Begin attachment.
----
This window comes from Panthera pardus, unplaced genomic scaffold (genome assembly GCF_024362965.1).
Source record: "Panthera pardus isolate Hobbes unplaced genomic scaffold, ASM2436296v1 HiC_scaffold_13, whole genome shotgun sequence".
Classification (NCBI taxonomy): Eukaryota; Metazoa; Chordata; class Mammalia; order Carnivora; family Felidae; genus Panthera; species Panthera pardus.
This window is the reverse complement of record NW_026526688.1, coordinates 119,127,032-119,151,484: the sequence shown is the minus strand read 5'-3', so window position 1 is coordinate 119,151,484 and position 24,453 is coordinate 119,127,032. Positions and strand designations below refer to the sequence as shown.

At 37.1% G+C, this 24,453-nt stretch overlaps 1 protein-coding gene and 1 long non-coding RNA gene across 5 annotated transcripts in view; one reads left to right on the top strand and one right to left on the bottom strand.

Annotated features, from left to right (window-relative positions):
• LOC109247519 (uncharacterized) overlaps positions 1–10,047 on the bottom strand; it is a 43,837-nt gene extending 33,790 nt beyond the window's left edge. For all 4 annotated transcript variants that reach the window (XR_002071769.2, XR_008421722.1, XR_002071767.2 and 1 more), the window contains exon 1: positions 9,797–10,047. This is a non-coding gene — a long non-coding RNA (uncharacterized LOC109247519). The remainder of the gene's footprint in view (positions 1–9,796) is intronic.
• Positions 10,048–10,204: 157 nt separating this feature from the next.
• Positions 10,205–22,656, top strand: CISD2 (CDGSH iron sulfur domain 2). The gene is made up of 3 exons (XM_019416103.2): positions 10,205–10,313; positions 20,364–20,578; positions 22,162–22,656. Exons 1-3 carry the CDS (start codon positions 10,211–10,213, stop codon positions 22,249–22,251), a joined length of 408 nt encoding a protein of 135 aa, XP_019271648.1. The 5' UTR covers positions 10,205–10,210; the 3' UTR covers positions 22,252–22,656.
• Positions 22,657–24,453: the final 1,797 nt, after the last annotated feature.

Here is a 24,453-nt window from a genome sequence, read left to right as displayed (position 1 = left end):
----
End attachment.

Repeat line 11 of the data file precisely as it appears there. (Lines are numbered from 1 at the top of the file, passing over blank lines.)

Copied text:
Here is a 24,453-nt window from a genome sequence, read left to right as displayed (position 1 = left end):